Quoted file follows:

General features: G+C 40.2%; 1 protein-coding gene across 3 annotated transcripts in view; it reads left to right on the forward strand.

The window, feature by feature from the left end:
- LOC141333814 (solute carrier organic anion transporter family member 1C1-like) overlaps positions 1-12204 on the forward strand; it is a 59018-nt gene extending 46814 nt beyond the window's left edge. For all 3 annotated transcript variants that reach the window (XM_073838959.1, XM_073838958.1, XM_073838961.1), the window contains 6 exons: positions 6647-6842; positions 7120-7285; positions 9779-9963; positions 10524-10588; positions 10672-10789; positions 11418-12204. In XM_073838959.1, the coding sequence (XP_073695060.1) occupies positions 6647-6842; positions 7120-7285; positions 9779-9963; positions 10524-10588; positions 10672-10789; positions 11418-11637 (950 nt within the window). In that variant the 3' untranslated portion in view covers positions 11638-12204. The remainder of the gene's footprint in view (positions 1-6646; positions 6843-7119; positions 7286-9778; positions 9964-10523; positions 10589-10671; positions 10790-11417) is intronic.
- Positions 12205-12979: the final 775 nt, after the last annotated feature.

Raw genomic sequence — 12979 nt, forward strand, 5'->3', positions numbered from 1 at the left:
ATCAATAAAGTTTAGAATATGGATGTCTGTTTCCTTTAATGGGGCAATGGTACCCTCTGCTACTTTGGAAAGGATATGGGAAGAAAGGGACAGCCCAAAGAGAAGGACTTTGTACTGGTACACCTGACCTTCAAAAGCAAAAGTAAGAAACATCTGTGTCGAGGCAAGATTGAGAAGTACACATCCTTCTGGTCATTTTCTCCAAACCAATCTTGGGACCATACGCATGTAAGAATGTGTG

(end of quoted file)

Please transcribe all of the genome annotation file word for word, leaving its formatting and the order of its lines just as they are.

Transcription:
General features: G+C 40.2%; 1 protein-coding gene across 3 annotated transcripts in view; it reads left to right on the forward strand.

The window, feature by feature from the left end:
- LOC141333814 (solute carrier organic anion transporter family member 1C1-like) overlaps positions 1-12204 on the forward strand; it is a 59018-nt gene extending 46814 nt beyond the window's left edge. For all 3 annotated transcript variants that reach the window (XM_073838959.1, XM_073838958.1, XM_073838961.1), the window contains 6 exons: positions 6647-6842; positions 7120-7285; positions 9779-9963; positions 10524-10588; positions 10672-10789; positions 11418-12204. In XM_073838959.1, the coding sequence (XP_073695060.1) occupies positions 6647-6842; positions 7120-7285; positions 9779-9963; positions 10524-10588; positions 10672-10789; positions 11418-11637 (950 nt within the window). In that variant the 3' untranslated portion in view covers positions 11638-12204. The remainder of the gene's footprint in view (positions 1-6646; positions 6843-7119; positions 7286-9778; positions 9964-10523; positions 10589-10671; positions 10790-11417) is intronic.
- Positions 12205-12979: the final 775 nt, after the last annotated feature.

Raw genomic sequence — 12979 nt, forward strand, 5'->3', positions numbered from 1 at the left:
ATCAATAAAGTTTAGAATATGGATGTCTGTTTCCTTTAATGGGGCAATGGTACCCTCTGCTACTTTGGAAAGGATATGGGAAGAAAGGGACAGCCCAAAGAGAAGGACTTTGTACTGGTACACCTGACCTTCAAAAGCAAAAGTAAGAAACATCTGTGTCGAGGCAAGATTGAGAAGTACACATCCTTCTGGTCATTTTCTCCAAACCAATCTTGGGACCATACGCATGTAAGAATGTGTG